spacerornamenthomesite mapsearchcreditscontactswww.open.ac.ukornamentwww.open.ac.uk
The Physical Worldornament
www.iop.org
 
physical world logo

The Restless universe
Introduction to The restless Universe

1 The lawful Universe

2 The clockwork Universe

3 The irreversible Universe

4 The intangible Universe

5 The uncertain Universe

» An introuduction to The uncertain Universe 1/2

An introuduction to The uncertain Universe 2/2

5.1 Quantum mechanics and chance 1/3

5.1 Quantum mechanics and chance 2/3

5.1 Quantum mechanics and chance 3/3

5.2 Quantum fields and unification 1/3

5.2 Quantum fields and unification 2/3

5.2 Quantum fields and unification 3/3

5.3 The end of physics 1/1

6 Closing items

--------------------

Other titles in the Physical World series

Describing motion

Predicting motion

Classical physics of matter

Static fields and potentials

Dynamic fields and waves

Quantum physics: an introduction

Quantum physics of matter

5 The uncertain Universe

An introduction to the uncertain Universe

Part 1 of 1 | Part 2

For a printable version of 'The uncertain Universe' click here

Despite the impact of relativity, the greatest source of change in the scientific world-view in the twentieth century has undoubtedly been the development of quantum physics. This is the branch of physics that is mainly concerned with microscopic entities such as atoms and molecules, and their constituents.
by far the most quantitatively accurate part of science, routinely providing predictions that are correct to just a few parts in a million
It is by far the most quantitatively accurate part of science, routinely providing predictions that are correct to just a few parts in a million. Quantum physics is also of enormous technological importance since it provides the scientific underpinning for the modern electronics industry which brings us devices ranging from TV sets and transistor radios to CD players and computers.

So great has been its effect that it is now conventional to divide physics into two parts; quantum physics and classical physics, where, by classical physics, we mean anything that is not quantum physics. To be fair, it should be noted that some authors prefer to define classical physics as consisting of those subjects that were already well-defined by the year 1900, together with their direct developments in the twentieth century. In this way they include mechanics, thermodynamics and electromagnetism, but they exclude special and general relativity. Most physicists, however, would not hesitate to say that general relativity was a classical theory of gravity, and would regard relativity as the culmination of classical physics rather than a step beyond it. In any event, there can be no doubt that the development of quantum physics has demanded a fundamental change in outlook by physicists.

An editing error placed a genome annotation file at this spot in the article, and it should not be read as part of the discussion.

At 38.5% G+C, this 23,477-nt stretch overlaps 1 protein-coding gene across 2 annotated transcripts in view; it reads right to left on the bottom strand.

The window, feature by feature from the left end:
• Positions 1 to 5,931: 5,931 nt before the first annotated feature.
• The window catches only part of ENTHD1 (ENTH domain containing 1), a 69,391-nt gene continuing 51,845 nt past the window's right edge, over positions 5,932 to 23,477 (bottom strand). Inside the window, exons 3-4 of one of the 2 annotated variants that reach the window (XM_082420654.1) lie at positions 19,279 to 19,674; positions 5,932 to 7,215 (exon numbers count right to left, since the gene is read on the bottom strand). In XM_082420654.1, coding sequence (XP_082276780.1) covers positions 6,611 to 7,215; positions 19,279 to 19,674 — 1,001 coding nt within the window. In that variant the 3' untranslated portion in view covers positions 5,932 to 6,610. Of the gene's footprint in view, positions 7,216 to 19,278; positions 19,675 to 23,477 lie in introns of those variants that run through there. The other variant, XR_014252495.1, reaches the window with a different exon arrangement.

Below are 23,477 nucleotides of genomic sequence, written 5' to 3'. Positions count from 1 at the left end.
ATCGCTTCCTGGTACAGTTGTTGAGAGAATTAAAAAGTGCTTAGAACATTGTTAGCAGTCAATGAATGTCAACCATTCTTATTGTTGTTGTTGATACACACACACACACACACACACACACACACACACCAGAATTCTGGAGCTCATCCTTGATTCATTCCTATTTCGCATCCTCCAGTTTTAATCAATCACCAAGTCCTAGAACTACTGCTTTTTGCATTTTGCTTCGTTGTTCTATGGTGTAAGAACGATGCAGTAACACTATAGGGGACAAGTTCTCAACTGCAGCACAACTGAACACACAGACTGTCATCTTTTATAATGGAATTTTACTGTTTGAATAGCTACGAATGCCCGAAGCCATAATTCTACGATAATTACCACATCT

Quantum physics was born in 1900, but it took about twenty five years to reach maturity. During the first quarter of the twentieth century it had a rather rickety feel; there was not really any coherent theory of quantum physics, just assorted quantum ideas that were so successful in solving certain outstanding puzzles that it seemed there had to be something behind it all. The strongest characteristic of quantum physics during this early period was an emphasis on graininess or discreteness.

Indeed, the word quantum actually comes from the Latin for 'unit of quantity' or 'amount' and was introduced into physics by the German scientist Max Planck (1858-1947), in the course of his investigations into the emission of electromagnetic radiation from hot surfaces.
Crudely speaking, Planck was looking into why hot things glow. He knew that the light given off by a heated object is a mixture of all the possible colours of light and he wanted to predict the relative brightness with which each colour would be emitted from an object at a given temperature. It was changes in these relative brightnesses as temperature increased that explained why objects went from being red-hot at fairly low temperatures to white-hot or blue-hot at fairly high temperatures.
figure 1.28, The changing colour of a heated body
Figure 1.28 The changing colour of a heated body. The emitted light is a mixture of colours. As the temperature rises the relative brightness of each of the constituent colours changes.
Click here for larger image (11.88kb)

Continue on to an introduction to the uncertain Universe, part 2 of 2

spacer

spacer
spacer
Advanced Search
and search tips

Relevant Links

A note on powers of ten and significant figures

Some highlights of physics

Featured Physicists

Suggestions for further reading

Questions, answers and comments

Acknowledgements

Index

S207 The Physical World
spacerspacerspacer